Join astronomer Jill Tarter, whose work and life was a key model for the character Jodie Foster plays in the film Contact, for a very special evening of science fiction and cutting-edge science.  We will screen the full-length film about the discovery of intelligent life among the stars, and then hear Dr. Tarter discuss her ongoing work at the SETI Institute to find radio signals from alien civilizations. After her film and the talk, there will be time for questions from the audience.

Here is what Dr. Tarter has to say about the evening:

" Contactis a wonderful film that tries to depict the scientific project we call SETI (the Search for ExtraTerrestrial Intelligence), and does so with enthusiasm and dramatic flair. Since it’s based on a novel by astronomer Carl Sagan, that should come as no surprise. Nobody has yet had the experience of detecting a radio signal with a message from a civilization around a distant star, so what happens in the film and book after that moment are pure fiction – maybe Carl guessed right, maybe he didn’t.  But my colleagues and I at the SETI Institute hope to find out one day just how close he got.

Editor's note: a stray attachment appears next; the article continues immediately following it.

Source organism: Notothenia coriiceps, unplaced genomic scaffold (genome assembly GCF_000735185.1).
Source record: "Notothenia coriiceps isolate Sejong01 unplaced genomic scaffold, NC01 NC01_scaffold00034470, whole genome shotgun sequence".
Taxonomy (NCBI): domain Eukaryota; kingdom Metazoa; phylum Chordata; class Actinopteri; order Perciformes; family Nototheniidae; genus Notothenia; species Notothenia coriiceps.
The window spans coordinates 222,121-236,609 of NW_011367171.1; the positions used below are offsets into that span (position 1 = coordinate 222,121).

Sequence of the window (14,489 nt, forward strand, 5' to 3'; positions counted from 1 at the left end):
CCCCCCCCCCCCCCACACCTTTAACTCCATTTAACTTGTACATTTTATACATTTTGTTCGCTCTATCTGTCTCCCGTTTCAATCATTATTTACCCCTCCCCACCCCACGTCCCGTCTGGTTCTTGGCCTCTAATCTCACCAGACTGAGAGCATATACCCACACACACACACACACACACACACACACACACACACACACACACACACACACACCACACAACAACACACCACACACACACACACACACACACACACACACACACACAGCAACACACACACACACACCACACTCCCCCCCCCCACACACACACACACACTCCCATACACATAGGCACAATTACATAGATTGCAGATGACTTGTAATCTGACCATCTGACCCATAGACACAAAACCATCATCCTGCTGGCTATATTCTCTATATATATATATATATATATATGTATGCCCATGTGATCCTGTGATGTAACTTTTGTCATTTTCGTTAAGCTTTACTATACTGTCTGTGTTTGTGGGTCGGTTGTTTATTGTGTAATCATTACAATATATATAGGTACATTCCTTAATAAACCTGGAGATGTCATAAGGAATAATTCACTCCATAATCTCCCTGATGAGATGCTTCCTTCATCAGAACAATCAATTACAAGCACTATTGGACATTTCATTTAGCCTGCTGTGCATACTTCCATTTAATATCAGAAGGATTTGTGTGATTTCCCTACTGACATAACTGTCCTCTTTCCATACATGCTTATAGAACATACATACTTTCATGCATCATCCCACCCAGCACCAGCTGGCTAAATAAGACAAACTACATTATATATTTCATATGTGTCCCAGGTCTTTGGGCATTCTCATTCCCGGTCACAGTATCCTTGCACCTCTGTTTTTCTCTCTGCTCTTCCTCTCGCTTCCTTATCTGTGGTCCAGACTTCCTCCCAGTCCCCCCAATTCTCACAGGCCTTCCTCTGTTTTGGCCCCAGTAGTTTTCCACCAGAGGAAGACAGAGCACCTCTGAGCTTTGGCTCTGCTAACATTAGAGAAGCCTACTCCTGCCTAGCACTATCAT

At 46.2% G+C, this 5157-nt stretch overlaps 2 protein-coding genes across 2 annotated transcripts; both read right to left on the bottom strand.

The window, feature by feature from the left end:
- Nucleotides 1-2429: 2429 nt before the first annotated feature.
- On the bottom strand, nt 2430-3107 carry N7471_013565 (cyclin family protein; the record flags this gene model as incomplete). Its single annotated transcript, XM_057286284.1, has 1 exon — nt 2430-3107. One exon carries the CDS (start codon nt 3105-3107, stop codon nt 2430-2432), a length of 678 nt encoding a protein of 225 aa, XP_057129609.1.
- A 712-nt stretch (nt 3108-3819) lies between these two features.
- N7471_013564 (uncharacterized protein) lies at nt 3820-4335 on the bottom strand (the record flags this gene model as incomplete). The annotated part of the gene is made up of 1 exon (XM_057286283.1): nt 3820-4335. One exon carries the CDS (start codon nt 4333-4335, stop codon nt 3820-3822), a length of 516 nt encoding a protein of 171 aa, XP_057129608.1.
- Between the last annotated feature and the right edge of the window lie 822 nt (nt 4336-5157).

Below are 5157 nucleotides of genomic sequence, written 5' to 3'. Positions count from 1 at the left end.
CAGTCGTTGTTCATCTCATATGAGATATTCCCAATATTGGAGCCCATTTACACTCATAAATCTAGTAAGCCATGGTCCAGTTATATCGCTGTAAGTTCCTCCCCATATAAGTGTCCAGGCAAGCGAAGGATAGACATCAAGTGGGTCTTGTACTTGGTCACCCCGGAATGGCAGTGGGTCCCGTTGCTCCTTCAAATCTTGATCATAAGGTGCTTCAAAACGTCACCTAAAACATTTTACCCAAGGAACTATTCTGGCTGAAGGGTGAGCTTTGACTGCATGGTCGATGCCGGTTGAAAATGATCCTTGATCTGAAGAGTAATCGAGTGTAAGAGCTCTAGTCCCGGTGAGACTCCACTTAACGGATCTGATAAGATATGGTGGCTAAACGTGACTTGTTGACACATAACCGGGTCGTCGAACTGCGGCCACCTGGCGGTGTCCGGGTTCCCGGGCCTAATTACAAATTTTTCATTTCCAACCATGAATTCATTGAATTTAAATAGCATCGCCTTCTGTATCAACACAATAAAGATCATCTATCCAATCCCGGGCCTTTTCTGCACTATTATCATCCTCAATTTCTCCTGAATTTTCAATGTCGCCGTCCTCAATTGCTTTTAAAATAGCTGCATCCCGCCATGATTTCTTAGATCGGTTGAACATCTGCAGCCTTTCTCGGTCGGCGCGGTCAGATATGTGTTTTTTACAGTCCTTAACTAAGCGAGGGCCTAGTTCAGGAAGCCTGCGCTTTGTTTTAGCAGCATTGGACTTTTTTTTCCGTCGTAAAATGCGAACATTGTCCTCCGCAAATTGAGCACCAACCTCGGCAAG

After we see the film together, we’ll talk a bit about what the film got right and where it made some blunders with the facts.  I’ll share with you some things you may not know about the making of the film.  But then we’ll change our focus to the real quest to find our counterparts among the stars.